Juan Carlos Ferrero celebrating his 30th birthday by winning two titles in as many weeks is a terrific achievement.
Andre Agassi showed the way, winning the Australian Open at the age of 32 and then making the final in Flushing Meadows when he was a ripe old 35.
Ferrero can take heart from those achievements - and if anybody deserves to enjoy an unexpectedly bright twilight of his career, it's him.
I remember talking to Juan Carlos back in 2003. He'd just won the French Open and was knocking on the door of becoming the world number one, but just couldn't understand why nobody considered him a threat at Wimbledon.
Everyone else considered him a clay court specialist even though he always thought his game was good on any surface; he always had that confidence in himself and was tilting for the top titles.
He even proved himself right later that year, making the US Open final and taking the world number one spot.
The way he got hit by illness and injury soon after - specifically a severe bout of chicken pox and a wrist injury - was a real shame. He's the kind of player who takes those knocks badly: he's more a feel player than a power player, and needs everything to be working for him if he's to hit the heights.
Last year he came out of years in the doldrums to win his first title since that superb 2003 season, and now looks like he's flying.
So much so, that he's got every chance of getting into the top 10 by the time Roland Garros comes around.
If he does he'll have a decent seeding to give himself a chance of a good run. And if Rafael Nadal's injury woes continue, Ferrero will quite realistically have an outside chance of capping his late career resurgence with another Grand Slam title.
Another tennis veteran showing she still has some game is Venus Williams, and it was great to see her winning in Dubai at the weekend.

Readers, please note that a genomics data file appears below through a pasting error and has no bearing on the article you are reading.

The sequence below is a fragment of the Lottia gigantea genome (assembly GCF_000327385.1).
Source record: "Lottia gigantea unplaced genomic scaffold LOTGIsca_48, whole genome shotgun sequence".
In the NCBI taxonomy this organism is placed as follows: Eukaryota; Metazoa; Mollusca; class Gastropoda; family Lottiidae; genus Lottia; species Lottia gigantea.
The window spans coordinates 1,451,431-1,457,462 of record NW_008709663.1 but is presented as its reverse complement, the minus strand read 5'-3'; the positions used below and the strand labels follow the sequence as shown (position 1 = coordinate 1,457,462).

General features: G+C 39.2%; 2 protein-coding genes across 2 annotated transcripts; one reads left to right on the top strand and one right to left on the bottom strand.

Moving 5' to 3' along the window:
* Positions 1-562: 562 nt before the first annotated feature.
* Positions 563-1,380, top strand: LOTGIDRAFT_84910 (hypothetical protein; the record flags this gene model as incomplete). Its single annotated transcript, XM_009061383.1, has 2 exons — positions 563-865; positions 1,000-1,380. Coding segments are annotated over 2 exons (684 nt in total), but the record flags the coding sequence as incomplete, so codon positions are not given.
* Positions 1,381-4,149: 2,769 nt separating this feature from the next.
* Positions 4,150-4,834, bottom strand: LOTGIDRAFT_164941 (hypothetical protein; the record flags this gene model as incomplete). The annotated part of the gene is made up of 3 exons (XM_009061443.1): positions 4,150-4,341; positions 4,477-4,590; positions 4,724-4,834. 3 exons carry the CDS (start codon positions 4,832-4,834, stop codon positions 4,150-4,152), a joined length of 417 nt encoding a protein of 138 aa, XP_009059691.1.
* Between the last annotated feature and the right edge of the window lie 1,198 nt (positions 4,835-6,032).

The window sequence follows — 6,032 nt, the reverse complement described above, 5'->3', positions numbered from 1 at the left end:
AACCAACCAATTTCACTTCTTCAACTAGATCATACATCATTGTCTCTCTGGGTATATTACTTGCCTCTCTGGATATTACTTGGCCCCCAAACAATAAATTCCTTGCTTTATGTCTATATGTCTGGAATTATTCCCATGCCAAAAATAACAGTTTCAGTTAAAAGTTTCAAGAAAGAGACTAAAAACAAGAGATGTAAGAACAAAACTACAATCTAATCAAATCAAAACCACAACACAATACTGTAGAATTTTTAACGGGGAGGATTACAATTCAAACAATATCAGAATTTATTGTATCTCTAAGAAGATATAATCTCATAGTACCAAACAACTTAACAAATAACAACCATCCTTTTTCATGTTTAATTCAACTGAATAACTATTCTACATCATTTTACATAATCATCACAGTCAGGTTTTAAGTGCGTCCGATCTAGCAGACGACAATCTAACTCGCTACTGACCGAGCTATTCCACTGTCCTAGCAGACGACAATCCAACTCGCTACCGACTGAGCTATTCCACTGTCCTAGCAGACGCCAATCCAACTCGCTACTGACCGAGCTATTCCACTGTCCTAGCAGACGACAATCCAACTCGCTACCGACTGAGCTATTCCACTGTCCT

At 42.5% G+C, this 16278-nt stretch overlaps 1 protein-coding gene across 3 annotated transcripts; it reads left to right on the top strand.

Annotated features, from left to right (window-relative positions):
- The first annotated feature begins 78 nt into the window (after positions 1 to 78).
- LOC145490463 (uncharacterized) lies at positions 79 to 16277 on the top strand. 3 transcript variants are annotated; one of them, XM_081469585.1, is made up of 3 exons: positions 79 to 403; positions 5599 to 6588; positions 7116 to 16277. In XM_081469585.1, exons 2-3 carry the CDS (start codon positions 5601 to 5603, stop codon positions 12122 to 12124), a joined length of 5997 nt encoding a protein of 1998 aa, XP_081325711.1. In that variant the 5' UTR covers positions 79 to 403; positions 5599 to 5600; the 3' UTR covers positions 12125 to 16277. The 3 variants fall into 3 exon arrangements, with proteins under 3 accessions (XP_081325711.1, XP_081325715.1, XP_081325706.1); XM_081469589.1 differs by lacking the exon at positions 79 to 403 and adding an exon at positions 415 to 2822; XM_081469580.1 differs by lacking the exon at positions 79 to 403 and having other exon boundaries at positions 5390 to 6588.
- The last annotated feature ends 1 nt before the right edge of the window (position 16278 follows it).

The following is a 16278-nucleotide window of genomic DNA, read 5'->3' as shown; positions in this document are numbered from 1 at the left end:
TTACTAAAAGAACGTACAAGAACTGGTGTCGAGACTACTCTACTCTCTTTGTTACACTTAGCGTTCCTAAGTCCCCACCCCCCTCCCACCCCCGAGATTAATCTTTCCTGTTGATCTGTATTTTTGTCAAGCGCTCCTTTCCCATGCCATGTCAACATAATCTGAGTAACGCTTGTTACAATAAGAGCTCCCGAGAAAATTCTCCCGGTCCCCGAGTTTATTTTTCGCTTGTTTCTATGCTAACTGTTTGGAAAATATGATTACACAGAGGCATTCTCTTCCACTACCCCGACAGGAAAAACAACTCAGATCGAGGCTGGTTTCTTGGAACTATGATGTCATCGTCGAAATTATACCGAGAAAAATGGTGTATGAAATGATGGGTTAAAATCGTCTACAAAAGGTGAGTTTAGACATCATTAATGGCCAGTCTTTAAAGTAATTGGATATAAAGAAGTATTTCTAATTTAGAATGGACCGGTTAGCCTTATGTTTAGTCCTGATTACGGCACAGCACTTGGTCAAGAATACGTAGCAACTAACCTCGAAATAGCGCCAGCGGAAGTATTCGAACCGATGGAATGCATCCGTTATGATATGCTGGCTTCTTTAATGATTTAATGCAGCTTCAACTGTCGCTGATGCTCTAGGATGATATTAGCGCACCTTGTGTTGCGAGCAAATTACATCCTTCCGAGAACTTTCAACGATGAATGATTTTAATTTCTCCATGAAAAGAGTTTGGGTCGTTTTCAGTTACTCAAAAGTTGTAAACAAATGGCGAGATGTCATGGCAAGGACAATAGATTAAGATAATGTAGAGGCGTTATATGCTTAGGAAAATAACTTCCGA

It's amazing that Venus still has the drive to go out and put her all into tournaments - but make no mistake, picking up week-in-week-out trophies is not what she really has her eye on.
The field in Dubai wasn't strong, though, and it'd be wrong to suggest that Venus can start taking down the very best in the women's game as she once did.
Other than at Wimbledon, that is. She will be a threat at SW19 until the day she hangs up her racquet - and if her recent form and determination continues, she will be a major factor this year.
Venus wasn't the only story from Dubai that warmed the heart: Shahar Peer did an incredible job of dealing with the off-court controversy.
Having been banned from the tournament last year after a huge diplomatic row - as an Israeli, she was originally denied a place in the UAE-based event - she did brilliantly to reach the semi-finals.
She might not have the talent to make a charge into the upper reaches of the top 10, but the way she's handled a horrendous situation makes her a credit to the game.